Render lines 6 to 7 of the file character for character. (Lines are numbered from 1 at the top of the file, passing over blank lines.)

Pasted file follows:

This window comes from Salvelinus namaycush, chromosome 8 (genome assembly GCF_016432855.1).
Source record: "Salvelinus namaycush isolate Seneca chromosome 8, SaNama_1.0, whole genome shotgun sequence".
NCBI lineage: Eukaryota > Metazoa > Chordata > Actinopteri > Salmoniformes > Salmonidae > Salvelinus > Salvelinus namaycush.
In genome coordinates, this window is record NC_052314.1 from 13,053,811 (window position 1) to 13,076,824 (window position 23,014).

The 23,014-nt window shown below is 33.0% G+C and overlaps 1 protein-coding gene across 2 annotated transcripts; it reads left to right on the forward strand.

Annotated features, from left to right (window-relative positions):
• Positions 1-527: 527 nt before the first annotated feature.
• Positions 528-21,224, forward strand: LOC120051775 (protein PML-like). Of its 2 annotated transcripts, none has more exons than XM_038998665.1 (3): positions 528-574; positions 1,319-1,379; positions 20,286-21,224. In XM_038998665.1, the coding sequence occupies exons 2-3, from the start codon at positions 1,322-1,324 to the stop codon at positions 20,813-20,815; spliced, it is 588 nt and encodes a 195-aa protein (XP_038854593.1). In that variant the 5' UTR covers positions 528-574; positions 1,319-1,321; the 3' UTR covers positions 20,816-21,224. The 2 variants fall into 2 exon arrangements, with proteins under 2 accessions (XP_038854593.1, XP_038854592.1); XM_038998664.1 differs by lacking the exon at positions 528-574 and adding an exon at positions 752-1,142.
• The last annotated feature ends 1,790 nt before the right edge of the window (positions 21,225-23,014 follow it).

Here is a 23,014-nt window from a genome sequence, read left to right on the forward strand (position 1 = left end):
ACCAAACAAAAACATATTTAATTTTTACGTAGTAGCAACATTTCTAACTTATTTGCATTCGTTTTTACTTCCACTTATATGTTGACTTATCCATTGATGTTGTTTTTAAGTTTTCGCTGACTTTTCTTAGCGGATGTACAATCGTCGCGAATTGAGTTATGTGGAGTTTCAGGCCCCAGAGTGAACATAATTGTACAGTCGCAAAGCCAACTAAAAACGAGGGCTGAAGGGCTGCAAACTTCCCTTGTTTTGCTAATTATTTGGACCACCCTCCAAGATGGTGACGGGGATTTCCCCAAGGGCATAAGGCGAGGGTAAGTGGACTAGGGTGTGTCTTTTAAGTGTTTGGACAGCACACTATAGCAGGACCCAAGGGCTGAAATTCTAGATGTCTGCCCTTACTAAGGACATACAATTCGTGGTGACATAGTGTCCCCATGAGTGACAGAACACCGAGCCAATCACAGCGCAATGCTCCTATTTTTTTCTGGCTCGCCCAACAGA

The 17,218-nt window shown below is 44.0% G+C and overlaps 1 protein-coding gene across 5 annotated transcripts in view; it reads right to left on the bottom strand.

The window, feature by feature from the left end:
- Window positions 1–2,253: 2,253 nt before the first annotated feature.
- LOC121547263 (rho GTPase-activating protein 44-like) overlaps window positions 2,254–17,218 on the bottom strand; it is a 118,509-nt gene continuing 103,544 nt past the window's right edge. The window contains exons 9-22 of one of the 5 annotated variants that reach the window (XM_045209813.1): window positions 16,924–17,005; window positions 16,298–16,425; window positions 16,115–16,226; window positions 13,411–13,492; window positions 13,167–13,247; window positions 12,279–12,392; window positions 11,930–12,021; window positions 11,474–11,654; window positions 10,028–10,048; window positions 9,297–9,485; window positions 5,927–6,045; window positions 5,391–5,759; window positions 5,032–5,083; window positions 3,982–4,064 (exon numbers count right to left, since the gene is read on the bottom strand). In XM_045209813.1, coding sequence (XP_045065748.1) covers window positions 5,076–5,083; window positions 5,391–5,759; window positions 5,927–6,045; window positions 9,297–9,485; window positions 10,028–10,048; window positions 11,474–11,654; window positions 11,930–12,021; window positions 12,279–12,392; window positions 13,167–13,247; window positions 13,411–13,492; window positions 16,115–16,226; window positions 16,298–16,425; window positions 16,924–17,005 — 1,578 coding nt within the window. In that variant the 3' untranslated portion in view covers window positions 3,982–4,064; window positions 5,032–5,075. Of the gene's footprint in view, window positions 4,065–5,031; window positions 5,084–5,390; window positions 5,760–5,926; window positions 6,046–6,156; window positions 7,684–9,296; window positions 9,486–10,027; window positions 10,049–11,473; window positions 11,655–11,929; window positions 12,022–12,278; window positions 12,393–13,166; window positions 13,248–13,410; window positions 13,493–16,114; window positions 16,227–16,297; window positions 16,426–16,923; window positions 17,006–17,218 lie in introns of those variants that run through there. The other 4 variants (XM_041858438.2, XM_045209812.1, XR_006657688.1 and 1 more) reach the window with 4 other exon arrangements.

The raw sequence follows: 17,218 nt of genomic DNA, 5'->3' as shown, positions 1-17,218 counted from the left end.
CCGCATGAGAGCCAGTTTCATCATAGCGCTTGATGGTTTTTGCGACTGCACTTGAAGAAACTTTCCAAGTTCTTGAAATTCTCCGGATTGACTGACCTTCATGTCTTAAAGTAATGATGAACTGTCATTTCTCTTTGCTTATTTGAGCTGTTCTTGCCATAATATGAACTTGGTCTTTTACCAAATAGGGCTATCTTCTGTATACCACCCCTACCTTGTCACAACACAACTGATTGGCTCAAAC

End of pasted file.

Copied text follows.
Annotated features, from left to right (window-relative positions):
• Positions 1-527: 527 nt before the first annotated feature.